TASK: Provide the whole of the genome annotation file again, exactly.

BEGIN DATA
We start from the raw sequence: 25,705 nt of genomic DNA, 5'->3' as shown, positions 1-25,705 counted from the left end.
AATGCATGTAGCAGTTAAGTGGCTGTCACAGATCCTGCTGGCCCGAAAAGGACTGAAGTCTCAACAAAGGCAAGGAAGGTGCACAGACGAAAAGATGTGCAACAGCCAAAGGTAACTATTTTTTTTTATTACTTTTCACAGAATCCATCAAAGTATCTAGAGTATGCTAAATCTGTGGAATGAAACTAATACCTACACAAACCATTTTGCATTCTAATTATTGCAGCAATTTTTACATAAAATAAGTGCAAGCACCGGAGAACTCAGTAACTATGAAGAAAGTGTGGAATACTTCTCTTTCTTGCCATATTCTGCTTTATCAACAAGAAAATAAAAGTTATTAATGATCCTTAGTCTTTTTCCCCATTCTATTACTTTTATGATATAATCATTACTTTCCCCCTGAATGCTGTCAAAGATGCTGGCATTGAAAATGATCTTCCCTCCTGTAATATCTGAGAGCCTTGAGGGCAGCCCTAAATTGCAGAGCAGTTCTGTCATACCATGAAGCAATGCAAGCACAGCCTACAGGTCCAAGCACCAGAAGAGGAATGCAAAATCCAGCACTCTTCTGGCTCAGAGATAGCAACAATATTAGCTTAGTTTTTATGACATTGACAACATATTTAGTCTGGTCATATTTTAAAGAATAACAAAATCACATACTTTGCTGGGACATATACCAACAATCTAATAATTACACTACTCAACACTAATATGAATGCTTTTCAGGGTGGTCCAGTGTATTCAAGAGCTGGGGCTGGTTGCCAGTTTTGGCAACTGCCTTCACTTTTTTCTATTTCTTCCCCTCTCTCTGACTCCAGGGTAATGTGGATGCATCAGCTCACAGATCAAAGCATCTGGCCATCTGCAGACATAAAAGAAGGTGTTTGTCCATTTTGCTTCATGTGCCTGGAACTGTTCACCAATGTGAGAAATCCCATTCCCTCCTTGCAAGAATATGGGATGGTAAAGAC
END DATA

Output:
We start from the raw sequence: 25,705 nt of genomic DNA, 5'->3' as shown, positions 1-25,705 counted from the left end.
AATGCATGTAGCAGTTAAGTGGCTGTCACAGATCCTGCTGGCCCGAAAAGGACTGAAGTCTCAACAAAGGCAAGGAAGGTGCACAGACGAAAAGATGTGCAACAGCCAAAGGTAACTATTTTTTTTTATTACTTTTCACAGAATCCATCAAAGTATCTAGAGTATGCTAAATCTGTGGAATGAAACTAATACCTACACAAACCATTTTGCATTCTAATTATTGCAGCAATTTTTACATAAAATAAGTGCAAGCACCGGAGAACTCAGTAACTATGAAGAAAGTGTGGAATACTTCTCTTTCTTGCCATATTCTGCTTTATCAACAAGAAAATAAAAGTTATTAATGATCCTTAGTCTTTTTCCCCATTCTATTACTTTTATGATATAATCATTACTTTCCCCCTGAATGCTGTCAAAGATGCTGGCATTGAAAATGATCTTCCCTCCTGTAATATCTGAGAGCCTTGAGGGCAGCCCTAAATTGCAGAGCAGTTCTGTCATACCATGAAGCAATGCAAGCACAGCCTACAGGTCCAAGCACCAGAAGAGGAATGCAAAATCCAGCACTCTTCTGGCTCAGAGATAGCAACAATATTAGCTTAGTTTTTATGACATTGACAACATATTTAGTCTGGTCATATTTTAAAGAATAACAAAATCACATACTTTGCTGGGACATATACCAACAATCTAATAATTACACTACTCAACACTAATATGAATGCTTTTCAGGGTGGTCCAGTGTATTCAAGAGCTGGGGCTGGTTGCCAGTTTTGGCAACTGCCTTCACTTTTTTCTATTTCTTCCCCTCTCTCTGACTCCAGGGTAATGTGGATGCATCAGCTCACAGATCAAAGCATCTGGCCATCTGCAGACATAAAAGAAGGTGTTTGTCCATTTTGCTTCATGTGCCTGGAACTGTTCACCAATGTGAGAAATCCCATTCCCTCCTTGCAAGAATATGGGATGGTAAAGAC